One per cent of children in the UK are severe ADHD sufferers, according to the National Institute for Clinical Excellence, with 5 per cent thought to have the condition to some degree. Research shows that most teachers are likely to have at least one child in their class displaying symptoms of hyperactivity, inattentiveness or both, severe enough to impede learning.

It is the degree and persistence of the behaviour which indicates the condition. Small-scale studies show that half of children classed as having emotional and behavioural difficulties, and up to 70 per cent of the prison population, may have ADHD.

Although diagnosis continues to provoke controversy, with some detractors arguing that it is an excuse for naughty behaviour and that administering drugs to children amounts to social engineering when all they need is a run around the park and firm discipline, it has become increasingly accepted and growing numbers of schools are adopting ADHD-friendly policies.

Dr Ruwan De Soysa, a community paediatrician at Alder Hey children's hospital, Liverpool, and Josh's consultant, has a special interest in ADHD.

"The earlier the intervention the better," she says. "Children at a young age can be helped to recognise and manage their ADHD, because once they've arrived at senior school it's almost too late. By that time they are living up to their bad name and are starting to develop conduct disorders."

She believes that Josh's "dialogue with teachers about what it feels like to be an ADHD child" is an important step in changing attitudes. "I think it will make a big difference."

Josh was encouraged to write about his feelings by his mother, a founder of the ADHD Foundation Liverpool which supports and offers training to ADHD children and their parents as well as schools. It is one of few such services in the country and was started by Mrs Jones in 2001. "There was no one to help at that time and I had to start from scratch. It was terrible walking into Josh's school and seeing him sitting outside the head's office yet again. Most of the time he had no idea why he was there. When I asked him what he was doing he would say 'colouring in' and when I asked him why he was there he wouldn't have a clue."

Marie Edgerton-Jones is headteacher of Leamington community primary, north Liverpool, which serves a large local authority housing estate. She has worked closely with the ADHD Foundation and believes in a "tight"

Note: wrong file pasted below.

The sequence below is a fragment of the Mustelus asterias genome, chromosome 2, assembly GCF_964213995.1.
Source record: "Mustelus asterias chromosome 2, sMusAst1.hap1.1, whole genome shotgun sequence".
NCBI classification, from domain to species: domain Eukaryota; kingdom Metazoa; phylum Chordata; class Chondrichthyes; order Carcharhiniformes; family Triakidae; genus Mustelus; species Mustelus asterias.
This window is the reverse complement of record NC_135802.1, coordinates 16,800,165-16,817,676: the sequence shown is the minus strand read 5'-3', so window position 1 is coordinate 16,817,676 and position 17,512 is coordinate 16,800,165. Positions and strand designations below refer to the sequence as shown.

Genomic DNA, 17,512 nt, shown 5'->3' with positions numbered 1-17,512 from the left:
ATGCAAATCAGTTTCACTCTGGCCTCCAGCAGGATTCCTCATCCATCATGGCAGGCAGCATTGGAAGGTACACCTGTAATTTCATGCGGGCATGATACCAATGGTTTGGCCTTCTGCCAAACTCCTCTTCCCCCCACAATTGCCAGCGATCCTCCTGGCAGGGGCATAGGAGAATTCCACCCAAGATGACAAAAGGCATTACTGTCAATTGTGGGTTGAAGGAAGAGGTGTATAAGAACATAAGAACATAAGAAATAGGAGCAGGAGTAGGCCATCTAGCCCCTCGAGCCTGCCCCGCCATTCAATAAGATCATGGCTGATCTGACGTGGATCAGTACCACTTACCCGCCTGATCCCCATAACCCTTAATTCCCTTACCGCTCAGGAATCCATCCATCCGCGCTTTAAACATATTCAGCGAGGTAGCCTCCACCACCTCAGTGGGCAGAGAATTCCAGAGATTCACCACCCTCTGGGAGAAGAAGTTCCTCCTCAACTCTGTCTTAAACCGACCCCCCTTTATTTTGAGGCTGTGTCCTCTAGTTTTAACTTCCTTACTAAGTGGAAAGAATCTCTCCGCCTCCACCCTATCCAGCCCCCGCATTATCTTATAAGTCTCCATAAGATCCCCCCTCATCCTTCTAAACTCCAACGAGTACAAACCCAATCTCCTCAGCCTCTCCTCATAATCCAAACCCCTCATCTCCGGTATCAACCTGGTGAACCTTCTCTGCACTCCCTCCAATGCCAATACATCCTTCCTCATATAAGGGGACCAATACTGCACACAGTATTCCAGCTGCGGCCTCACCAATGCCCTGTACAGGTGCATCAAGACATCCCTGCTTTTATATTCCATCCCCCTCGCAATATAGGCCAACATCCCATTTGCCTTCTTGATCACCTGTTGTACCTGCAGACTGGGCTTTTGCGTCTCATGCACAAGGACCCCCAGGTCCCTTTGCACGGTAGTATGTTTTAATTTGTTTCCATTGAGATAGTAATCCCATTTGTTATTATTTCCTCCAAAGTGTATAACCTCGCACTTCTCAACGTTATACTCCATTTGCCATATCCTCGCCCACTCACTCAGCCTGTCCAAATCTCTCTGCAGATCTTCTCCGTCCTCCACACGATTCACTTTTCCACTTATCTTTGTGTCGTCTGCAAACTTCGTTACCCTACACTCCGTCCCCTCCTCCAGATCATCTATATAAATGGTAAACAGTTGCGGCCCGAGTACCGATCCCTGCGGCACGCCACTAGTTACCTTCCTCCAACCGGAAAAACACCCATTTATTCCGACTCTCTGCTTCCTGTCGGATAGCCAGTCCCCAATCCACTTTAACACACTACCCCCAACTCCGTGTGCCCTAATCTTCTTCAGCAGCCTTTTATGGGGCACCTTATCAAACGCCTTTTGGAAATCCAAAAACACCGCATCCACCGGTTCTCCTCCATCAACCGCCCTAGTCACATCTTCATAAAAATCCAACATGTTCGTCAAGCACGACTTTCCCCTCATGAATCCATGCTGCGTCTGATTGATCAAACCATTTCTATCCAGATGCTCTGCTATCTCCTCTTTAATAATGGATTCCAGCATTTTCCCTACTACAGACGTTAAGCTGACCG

parentschool partnership. She believes all teachers and support staff should be trained in the condition. "If teachers are trained in what is likely to trigger an ADHD-type confrontation they can learn to side-step it. We make sure our environment is ADHD-friendly, so that children with the condition have something to fidget with, for example. We have designed our curriculum around themes to allow a lot of interactive learning which works well for ADHD children, as well as boys in general. We have to remember that all children have a short concentration span and all children want to succeed."

Do You know About ADHD Sir? is published on September 19, pound;6.99.

Available from ADDISS, 10 Station Road, Mill Hill, London NW7 2JU.

ADHD-friendly teaching

* Seat a child in class in a place relatively free from distraction (away from doors and windows) where it's easy to detect if he or she is not paying attention and where you can intervene without embarrassing the child or interrupting the lesson

* Have a designated quiet place

* Break tasks down into small steps

* Give pupils a clear and simple timetable

* Give academic, work-related targets rather than behaviour targets

* Give specific and frequent feedback on work performance

* Get pupils to work in pairs rather than groups

* Create opportunities for a pupil to move around

Log in or register for FREE to continue reading.

It only takes a moment and you'll get access to more news, plus courses, jobs and teaching resources tailored to you